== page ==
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The New York Times Passover Cookbook : More Than 200 Holiday Recipes from Top Chefs and Writers Hardcover – February 23, 2010


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Product Details

  • Hardcover: 352 pages
  • Publisher: William Morrow Cookbooks; 1 edition (February 23, 2010)
  • Language: English
  • ISBN-10: 0688155901
  • ISBN-13: 978-0688155902
  • Product Dimensions: 1.3 x 7.8 x 10 inches
  • Shipping Weight: 1.8 pounds
  • Average Customer Review: 4.4 out of 5 stars  See all reviews (21 customer reviews)
  • Amazon Best Sellers Rank: #452,204 in Books (See Top 100 in Books)

Editorial Reviews

Amazon.com Review

Finally, you can put aside those yellowed newspaper clippings this holiday! The New York Times Passover Cookbook collects almost 50 years' worth of delicious Seder recipes from the Times and its contributors, from Florence Fabricant's Classic Gefilte Fish to Barry Wine's Tsimmes Terrine. With more than 200 recipes, the book travels around the world of Jewish cuisine, from Artichokes, Sephardic Style--a spicy, fried, Egyptian dish--to Mississippi Praline Macaroons, a recipe that traveled with its originator from Vienna, Austria, to Natchez, Mississippi. Because the book includes recipes from both Ashkenazic and Sephardic traditions, editor Linda Amster notes that the ingredients in some recipes may not be acceptable to other communities (for example, the allspice in Claudia Roden's Matzoh-Meat Pie perfectly reflects its Arab-Jewish influences, but probably would be out of place on an Ashkenazic Passover menu).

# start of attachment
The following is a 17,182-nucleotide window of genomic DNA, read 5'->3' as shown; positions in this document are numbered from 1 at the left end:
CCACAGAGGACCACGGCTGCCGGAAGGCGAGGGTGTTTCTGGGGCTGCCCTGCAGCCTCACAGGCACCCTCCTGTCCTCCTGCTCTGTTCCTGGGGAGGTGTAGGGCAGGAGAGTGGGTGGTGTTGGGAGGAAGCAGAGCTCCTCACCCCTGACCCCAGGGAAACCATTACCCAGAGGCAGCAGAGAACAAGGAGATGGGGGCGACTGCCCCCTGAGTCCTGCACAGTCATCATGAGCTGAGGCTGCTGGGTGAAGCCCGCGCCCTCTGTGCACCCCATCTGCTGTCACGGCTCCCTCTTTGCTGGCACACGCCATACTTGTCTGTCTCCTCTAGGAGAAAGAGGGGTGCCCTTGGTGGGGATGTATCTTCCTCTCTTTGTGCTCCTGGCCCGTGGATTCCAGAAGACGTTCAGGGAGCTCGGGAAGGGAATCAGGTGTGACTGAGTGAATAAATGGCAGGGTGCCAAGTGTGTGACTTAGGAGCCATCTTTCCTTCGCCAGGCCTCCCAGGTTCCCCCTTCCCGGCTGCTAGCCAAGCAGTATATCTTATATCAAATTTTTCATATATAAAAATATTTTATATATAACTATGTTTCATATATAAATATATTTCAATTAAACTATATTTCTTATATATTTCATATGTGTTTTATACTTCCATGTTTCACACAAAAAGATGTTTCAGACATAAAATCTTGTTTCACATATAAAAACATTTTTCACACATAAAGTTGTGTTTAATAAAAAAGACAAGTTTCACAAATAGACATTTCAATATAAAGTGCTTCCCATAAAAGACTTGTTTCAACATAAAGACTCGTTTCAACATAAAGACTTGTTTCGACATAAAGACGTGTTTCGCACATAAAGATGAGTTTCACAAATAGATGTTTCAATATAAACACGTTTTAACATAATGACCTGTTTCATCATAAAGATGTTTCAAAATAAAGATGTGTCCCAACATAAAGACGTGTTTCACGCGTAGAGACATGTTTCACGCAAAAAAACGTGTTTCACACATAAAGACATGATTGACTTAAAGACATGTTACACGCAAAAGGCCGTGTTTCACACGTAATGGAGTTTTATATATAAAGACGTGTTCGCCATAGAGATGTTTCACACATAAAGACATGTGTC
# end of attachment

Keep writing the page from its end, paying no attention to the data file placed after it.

Through the years at the Times, many Passover recipes have come from accomplished home cooks in the New York area (such as Florence Aaron's Salmon and Egg Salad). More recently, however, the paper has given some star chefs a turn at the traditional Seder dishes, so you'll also find such gourmet delights as Jean-Georges Vongerichten's Beet Tartare, Paul Prudhomme's Veal Roast with Mango Sauce, Charlie Trotter's Carrot Consommé, and Maida Heatter's Chocolate Walnut Torte. In addition to the wealth of recipes, The New York Times Passover Cookbook features a thoughtful introduction on the meanings of the Passover ritual by Joan Nathan, author of the award-winning Jewish Cooking in America. Threaded through the book are four essays by Times critics and columnists Ruth Reichl, Mimi Sheraton, Molly O'Neill, and Howard G. Goldberg. Goldberg's informative piece on Kosher wines may cause you to put the sweet Manischewitz aside for a dryer Israeli Cabernet or a Californian Semillon. Whether you're looking for a classic apple-nut Haroseth or a fusion-cuisine Southwestern Tsimmes Stuffed in Anaheim Chiles, The New York Times Passover Cookbook is an excellent, comprehensive sourcebook for the Passover meal. --Rebecca A. Staffel